LITTLE ROCK — They don’t look like state police cruisers, and that’s by design.
The Arkansas State Police added two dozen new Dodge Chargers to its highway patrol fleet Wednesday, billed as “low-profile” vehicles with no markings on the driver’s side and no light bar on the roof.
The vehicles are not standard-issue white, either, but come in red, black, silver and orange. The intent is for troopers to be able to monitor traffic with vehicles that also blend into it, the agency said.
“Low-profile patrol cars are not what a driver might normally recognize as a state police vehicle,” Major J.R. Hankins, commander of the western region of the Highway Patrol Division, said in an ASP statement announcing the new vehicles. “Simply stated, we’re trying to change what a violator might be looking for and be in a better position to document the violation before initiating the traffic stop.”
“They’ll be on the road today,” state police spokesman Bill Sadler said in an interview, two assigned to each of the agency’s 12 troops around the state.
The vehicles do have markings, but only on the passenger side where the door bears a state police logo, with a blue stripe and the word “trooper” displayed on the front panel. Emergency lighting is fitted under the brim of the front windshield.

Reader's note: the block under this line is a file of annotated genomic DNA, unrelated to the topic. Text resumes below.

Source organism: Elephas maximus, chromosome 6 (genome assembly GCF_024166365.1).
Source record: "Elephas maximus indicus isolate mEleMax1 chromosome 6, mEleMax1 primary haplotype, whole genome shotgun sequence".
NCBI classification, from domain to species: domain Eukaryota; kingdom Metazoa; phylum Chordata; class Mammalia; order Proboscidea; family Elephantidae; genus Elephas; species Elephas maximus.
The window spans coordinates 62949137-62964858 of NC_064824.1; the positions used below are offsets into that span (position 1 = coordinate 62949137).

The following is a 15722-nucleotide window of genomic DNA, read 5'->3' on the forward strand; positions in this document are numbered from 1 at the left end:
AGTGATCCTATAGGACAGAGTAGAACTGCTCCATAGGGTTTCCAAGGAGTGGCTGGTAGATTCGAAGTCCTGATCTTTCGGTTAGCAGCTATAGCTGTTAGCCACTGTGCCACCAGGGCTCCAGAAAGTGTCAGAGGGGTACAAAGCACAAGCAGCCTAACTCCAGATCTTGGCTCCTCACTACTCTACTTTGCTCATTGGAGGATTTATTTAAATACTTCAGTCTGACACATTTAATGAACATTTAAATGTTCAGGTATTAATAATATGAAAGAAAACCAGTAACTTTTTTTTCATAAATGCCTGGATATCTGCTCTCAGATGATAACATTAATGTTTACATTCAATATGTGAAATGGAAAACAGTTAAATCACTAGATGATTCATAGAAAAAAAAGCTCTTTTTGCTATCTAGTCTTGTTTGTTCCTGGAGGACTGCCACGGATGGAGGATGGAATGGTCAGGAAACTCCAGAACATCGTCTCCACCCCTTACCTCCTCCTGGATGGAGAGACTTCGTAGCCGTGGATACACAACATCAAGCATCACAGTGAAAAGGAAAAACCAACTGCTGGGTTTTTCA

Sadler said the vehicles were purchased with a grant from the National Highway Traffic Safety Administration.
This is the second time the state police has tried out low-profile vehicles for patrol purposes. In 1999, troopers used Camaros and Impalas in a small-scale experiment that was discontinued in 2000.
ASP said particular caution will be used by troopers using the low-profile patrol vehicles on divided highways. It said troopers, whenever safely possible, will move into a position allowing a violator to get a better view of the trooper and see the right-side markings of the patrol car. The trooper will then fall back behind the violator to initiate the traffic stop with a blue emergency light across the top interior of the front windshield.
The agency also said reasonable consideration will be given to drivers who may be uncertain whether the traffic stop is being executed by a legitimate law enforcement vehicle. Drivers may proceed at a posted speed to the nearest safe location before stopping.